“When you know better, you do better” is maybe life’s most laughable platitude. Has anyone ever even pretended to take that to heart? There’s a reason that even the most discerning of society – moms – have homes littered with pillows and hand towels that say “I’m a hybrid – I’m fueled by chocolate and wine!” and “I can’t calm down – I’m out of wine!” and it’s because life is full of regret.
Knowing better and doing better is a U-turn opening, and then there’s us smiling in our car, driving directly and proudly into the median. Not me personally, just people I know. I make perfect decisions. But this might ring especially true for people of a certain orientation who spend time and energy on women of another orientation. That is one hypothetical for, again, you and not me.
Rejection is hard enough without the dramatic unfurling of an “oh honey” banner in the background, so I can’t imagine this an easy journey. What’s worse is that cultural visual cues have crossed the party line, and so this goof seems doomed to repeat itself. Here are some tips to keep in mind the next time it happens.
Immediately ask another question
It should look something like this:
“Hey, we should go out sometime.”
“Oh… That’s really flattering. I’m actually straight.”
“Have you ever been to the Empire State building?”
Just like that. Imagine. How unsettling! Maybe you do this with everyone you meet because you are some sort of statistics wizard, data-collecting and odds-testing every one of your daily interactions. She’ll leave the conversation thinking she’s met someone who 1) asks out every person they meet and 2) has possibly been conducting a life long survey. What a strange person you are, she might think with a sip from her martini, but notice what you aren’t: one to be pitied.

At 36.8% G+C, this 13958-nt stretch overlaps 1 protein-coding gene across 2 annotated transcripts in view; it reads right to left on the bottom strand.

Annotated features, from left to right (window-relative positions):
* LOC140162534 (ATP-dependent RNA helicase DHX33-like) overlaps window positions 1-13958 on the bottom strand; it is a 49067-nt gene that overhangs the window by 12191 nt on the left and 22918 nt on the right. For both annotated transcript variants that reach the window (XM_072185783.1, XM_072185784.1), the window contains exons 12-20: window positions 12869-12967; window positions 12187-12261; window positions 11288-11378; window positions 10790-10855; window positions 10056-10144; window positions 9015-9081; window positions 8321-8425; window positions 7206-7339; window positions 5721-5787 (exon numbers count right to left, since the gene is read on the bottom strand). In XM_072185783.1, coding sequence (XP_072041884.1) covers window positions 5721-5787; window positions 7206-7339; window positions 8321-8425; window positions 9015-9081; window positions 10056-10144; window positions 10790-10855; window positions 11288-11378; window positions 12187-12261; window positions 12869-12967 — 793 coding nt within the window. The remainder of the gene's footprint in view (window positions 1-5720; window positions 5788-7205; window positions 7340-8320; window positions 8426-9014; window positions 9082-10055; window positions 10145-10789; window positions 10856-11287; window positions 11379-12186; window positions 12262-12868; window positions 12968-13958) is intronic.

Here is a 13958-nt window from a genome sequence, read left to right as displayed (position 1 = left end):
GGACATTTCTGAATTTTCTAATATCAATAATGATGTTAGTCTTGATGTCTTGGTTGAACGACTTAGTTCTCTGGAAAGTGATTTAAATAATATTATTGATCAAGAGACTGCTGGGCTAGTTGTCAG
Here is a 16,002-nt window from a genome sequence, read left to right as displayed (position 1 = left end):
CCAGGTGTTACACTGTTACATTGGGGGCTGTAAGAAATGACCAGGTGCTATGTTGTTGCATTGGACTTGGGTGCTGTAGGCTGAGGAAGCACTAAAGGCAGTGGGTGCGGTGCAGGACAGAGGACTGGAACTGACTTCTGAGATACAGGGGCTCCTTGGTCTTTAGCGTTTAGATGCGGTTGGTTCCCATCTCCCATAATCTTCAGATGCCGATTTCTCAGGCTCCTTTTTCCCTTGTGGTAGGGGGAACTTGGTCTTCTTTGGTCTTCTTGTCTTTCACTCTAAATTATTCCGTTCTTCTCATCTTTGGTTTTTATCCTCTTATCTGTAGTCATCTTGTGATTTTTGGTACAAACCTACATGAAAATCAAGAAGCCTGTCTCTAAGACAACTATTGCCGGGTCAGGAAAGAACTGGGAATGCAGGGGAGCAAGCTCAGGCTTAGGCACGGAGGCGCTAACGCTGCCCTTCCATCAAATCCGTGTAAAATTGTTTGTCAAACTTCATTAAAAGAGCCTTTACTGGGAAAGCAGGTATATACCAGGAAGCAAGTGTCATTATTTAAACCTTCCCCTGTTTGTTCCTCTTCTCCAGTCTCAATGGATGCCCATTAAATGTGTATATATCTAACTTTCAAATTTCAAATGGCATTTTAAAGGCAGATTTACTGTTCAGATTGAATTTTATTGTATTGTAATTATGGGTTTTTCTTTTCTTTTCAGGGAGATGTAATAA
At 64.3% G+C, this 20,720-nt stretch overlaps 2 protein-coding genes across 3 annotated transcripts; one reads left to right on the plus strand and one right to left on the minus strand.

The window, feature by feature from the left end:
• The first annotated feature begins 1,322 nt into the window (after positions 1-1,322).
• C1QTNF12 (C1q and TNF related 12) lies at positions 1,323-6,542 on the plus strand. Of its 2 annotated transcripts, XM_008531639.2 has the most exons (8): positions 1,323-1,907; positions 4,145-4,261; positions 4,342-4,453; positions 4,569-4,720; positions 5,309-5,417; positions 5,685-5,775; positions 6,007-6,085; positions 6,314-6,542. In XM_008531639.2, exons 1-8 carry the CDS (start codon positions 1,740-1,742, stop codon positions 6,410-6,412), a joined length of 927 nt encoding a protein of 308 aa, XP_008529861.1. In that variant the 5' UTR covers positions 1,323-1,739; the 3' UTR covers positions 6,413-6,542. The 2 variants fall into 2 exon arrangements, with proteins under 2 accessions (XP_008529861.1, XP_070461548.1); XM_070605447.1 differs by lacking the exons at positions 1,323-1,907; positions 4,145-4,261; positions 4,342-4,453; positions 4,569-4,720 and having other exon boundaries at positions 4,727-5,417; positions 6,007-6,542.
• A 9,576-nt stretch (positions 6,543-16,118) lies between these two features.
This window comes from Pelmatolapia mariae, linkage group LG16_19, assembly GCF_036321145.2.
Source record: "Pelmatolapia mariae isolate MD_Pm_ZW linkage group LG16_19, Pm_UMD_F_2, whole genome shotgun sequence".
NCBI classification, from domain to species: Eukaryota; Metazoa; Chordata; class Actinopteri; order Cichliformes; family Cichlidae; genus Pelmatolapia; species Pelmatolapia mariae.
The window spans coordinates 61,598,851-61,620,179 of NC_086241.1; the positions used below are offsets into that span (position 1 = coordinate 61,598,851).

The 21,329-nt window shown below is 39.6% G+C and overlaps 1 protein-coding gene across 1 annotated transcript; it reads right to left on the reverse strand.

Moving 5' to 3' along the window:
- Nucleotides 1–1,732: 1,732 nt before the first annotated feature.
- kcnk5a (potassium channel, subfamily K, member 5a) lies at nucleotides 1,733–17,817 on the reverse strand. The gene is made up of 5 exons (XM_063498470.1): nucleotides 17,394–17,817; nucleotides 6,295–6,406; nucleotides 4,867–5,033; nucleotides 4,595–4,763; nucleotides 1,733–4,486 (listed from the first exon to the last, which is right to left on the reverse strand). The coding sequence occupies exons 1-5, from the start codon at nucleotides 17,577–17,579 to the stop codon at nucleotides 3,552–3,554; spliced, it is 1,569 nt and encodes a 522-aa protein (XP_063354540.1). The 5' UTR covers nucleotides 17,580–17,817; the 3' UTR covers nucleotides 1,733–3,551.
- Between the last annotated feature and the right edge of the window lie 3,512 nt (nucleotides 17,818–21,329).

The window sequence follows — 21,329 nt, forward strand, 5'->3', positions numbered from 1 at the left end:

Just do anything else
Commitedly, which is not a word, but I need you to consider it and then embody it fully. This was simply an inconsequential meeting in the middle of your busy schedule. If the only thing that’s around you is a Sunglass Hut, go inside of it with the efficiency of a dad on a Saturday. Ah, yes, the new sunglasses you’ve been needing. Time to try on exactly one pair and feel satisfied that they meet your only requirement: that they rest on the tops of your ears without then sliding down the rest of your face.
Set aside an appropriate grieving period
Three, eight months? Whatever feels right to you.
Talk to a trusted friend
Don’t assume this is something that needs to be kept to yourself. Reach out. Remember your chosen family. If the friend you first contact doesn’t laugh at you, go to another friend. Do this until you find a friend who laughs at you.
Is this like the time you woke up from a dream where you were Rihanna’s girlfriend only to realize you weren’t Rihanna’s girlfriend and then were deeply affected for the rest of the day? What’s going on in your life, babe? Oh, anyone can have a podcast or be a DJ and so why can’t you ask out this clearly straight woman? Get it together, you messy bitch!
Order something off Anthropologie
Reframe the rejection
And by reframe it, I mean rewrite it. Recently a friend took her child to get a haircut and the experience was so tantrum-riddled that it ended in her child throwing up in her hand while they sat together in the barber’s chair. On the ride home she decided to record herself asking him how it went. “Jack, how did the haircut go?” to which he responded with ease, “Very, very well.” And why not? This is a gorgeous move universally available.
Find an ocean
Lie on your back and let the current take you past the break. Float until you hear colors.